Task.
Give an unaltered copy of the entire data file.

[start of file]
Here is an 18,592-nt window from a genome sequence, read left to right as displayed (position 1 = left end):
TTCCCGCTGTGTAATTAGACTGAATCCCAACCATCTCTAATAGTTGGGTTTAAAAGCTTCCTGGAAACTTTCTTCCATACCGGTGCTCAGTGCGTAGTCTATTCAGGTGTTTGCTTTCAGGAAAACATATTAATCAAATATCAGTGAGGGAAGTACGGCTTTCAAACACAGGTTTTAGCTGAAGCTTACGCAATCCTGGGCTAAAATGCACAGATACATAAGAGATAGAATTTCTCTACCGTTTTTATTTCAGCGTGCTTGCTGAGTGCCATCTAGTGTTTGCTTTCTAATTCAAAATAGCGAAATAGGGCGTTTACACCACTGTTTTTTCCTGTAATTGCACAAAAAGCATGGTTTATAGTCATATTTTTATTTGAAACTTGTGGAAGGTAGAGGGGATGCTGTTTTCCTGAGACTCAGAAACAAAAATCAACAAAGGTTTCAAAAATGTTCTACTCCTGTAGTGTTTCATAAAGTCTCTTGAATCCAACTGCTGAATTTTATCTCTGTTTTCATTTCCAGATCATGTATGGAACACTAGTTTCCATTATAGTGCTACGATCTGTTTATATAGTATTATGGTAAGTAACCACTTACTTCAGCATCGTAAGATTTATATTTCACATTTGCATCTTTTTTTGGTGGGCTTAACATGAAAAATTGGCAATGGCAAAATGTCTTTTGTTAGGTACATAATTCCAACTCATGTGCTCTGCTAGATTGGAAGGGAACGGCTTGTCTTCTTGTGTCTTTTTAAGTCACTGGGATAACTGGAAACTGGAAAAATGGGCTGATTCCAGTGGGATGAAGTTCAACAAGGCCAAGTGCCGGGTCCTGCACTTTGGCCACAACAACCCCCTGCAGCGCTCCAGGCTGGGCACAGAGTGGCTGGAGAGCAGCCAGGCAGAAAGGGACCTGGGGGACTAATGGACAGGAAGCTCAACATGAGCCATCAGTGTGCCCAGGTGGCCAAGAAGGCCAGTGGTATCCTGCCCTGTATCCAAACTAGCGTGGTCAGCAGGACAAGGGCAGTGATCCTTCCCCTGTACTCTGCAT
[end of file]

Here is an 18,592-nt window from a genome sequence, read left to right as displayed (position 1 = left end):
TTCCCGCTGTGTAATTAGACTGAATCCCAACCATCTCTAATAGTTGGGTTTAAAAGCTTCCTGGAAACTTTCTTCCATACCGGTGCTCAGTGCGTAGTCTATTCAGGTGTTTGCTTTCAGGAAAACATATTAATCAAATATCAGTGAGGGAAGTACGGCTTTCAAACACAGGTTTTAGCTGAAGCTTACGCAATCCTGGGCTAAAATGCACAGATACATAAGAGATAGAATTTCTCTACCGTTTTTATTTCAGCGTGCTTGCTGAGTGCCATCTAGTGTTTGCTTTCTAATTCAAAATAGCGAAATAGGGCGTTTACACCACTGTTTTTTCCTGTAATTGCACAAAAAGCATGGTTTATAGTCATATTTTTATTTGAAACTTGTGGAAGGTAGAGGGGATGCTGTTTTCCTGAGACTCAGAAACAAAAATCAACAAAGGTTTCAAAAATGTTCTACTCCTGTAGTGTTTCATAAAGTCTCTTGAATCCAACTGCTGAATTTTATCTCTGTTTTCATTTCCAGATCATGTATGGAACACTAGTTTCCATTATAGTGCTACGATCTGTTTATATAGTATTATGGTAAGTAACCACTTACTTCAGCATCGTAAGATTTATATTTCACATTTGCATCTTTTTTTGGTGGGCTTAACATGAAAAATTGGCAATGGCAAAATGTCTTTTGTTAGGTACATAATTCCAACTCATGTGCTCTGCTAGATTGGAAGGGAACGGCTTGTCTTCTTGTGTCTTTTTAAGTCACTGGGATAACTGGAAACTGGAAAAATGGGCTGATTCCAGTGGGATGAAGTTCAACAAGGCCAAGTGCCGGGTCCTGCACTTTGGCCACAACAACCCCCTGCAGCGCTCCAGGCTGGGCACAGAGTGGCTGGAGAGCAGCCAGGCAGAAAGGGACCTGGGGGACTAATGGACAGGAAGCTCAACATGAGCCATCAGTGTGCCCAGGTGGCCAAGAAGGCCAGTGGTATCCTGCCCTGTATCCAAACTAGCGTGGTCAGCAGGACAAGGGCAGTGATCCTTCCCCTGTACTCTGCAT